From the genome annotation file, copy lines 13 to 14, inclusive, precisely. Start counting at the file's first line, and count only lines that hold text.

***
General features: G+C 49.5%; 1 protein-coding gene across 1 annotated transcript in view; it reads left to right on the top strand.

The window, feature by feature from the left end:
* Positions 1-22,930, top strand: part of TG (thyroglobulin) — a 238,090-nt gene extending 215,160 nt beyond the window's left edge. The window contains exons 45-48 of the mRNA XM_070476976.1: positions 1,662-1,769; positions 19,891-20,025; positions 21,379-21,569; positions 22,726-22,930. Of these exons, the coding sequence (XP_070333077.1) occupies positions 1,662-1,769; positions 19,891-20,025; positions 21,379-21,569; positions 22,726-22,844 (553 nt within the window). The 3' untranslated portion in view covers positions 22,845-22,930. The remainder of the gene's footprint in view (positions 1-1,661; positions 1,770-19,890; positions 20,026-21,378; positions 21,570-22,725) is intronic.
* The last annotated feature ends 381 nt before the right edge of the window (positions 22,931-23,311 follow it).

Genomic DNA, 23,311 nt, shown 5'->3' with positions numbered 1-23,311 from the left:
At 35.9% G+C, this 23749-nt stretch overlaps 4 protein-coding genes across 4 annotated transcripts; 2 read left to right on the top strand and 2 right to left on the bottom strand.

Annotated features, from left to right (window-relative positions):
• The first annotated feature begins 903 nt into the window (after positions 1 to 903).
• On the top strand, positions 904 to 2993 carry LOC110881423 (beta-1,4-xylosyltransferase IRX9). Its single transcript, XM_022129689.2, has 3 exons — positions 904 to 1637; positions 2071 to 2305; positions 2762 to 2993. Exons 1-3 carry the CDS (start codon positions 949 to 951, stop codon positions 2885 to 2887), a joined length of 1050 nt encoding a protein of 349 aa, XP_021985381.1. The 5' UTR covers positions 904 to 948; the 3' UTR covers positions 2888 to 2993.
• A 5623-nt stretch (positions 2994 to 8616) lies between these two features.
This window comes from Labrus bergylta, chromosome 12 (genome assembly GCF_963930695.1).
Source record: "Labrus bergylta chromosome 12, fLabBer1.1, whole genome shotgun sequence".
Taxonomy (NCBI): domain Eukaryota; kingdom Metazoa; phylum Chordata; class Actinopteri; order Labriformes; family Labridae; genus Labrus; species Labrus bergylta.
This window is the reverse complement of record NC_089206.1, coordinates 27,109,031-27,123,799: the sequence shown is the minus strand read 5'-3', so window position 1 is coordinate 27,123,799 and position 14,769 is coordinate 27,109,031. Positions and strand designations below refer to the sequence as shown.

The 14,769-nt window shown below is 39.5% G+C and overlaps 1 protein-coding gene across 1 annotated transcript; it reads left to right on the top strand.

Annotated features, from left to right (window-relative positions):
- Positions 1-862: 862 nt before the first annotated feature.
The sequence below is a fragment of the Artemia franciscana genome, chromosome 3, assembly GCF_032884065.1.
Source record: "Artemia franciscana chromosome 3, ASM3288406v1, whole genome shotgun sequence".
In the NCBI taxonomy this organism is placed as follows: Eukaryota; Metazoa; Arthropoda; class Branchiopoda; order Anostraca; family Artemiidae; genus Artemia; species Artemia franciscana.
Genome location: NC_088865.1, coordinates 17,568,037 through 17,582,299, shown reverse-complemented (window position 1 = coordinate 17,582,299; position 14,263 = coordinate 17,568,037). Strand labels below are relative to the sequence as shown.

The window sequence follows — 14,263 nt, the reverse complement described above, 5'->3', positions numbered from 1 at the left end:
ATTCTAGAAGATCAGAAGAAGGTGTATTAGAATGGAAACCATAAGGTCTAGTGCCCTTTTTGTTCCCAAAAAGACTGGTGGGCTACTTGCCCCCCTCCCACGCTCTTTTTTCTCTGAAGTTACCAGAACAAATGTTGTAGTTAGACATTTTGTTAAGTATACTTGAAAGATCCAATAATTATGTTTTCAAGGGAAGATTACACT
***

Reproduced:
Taxonomy (NCBI): domain Eukaryota; kingdom Metazoa; phylum Chordata; class Actinopteri; order Labriformes; family Labridae; genus Labrus; species Labrus bergylta.
This window is the reverse complement of record NC_089206.1, coordinates 27,109,031-27,123,799: the sequence shown is the minus strand read 5'-3', so window position 1 is coordinate 27,123,799 and position 14,769 is coordinate 27,109,031. Positions and strand designations below refer to the sequence as shown.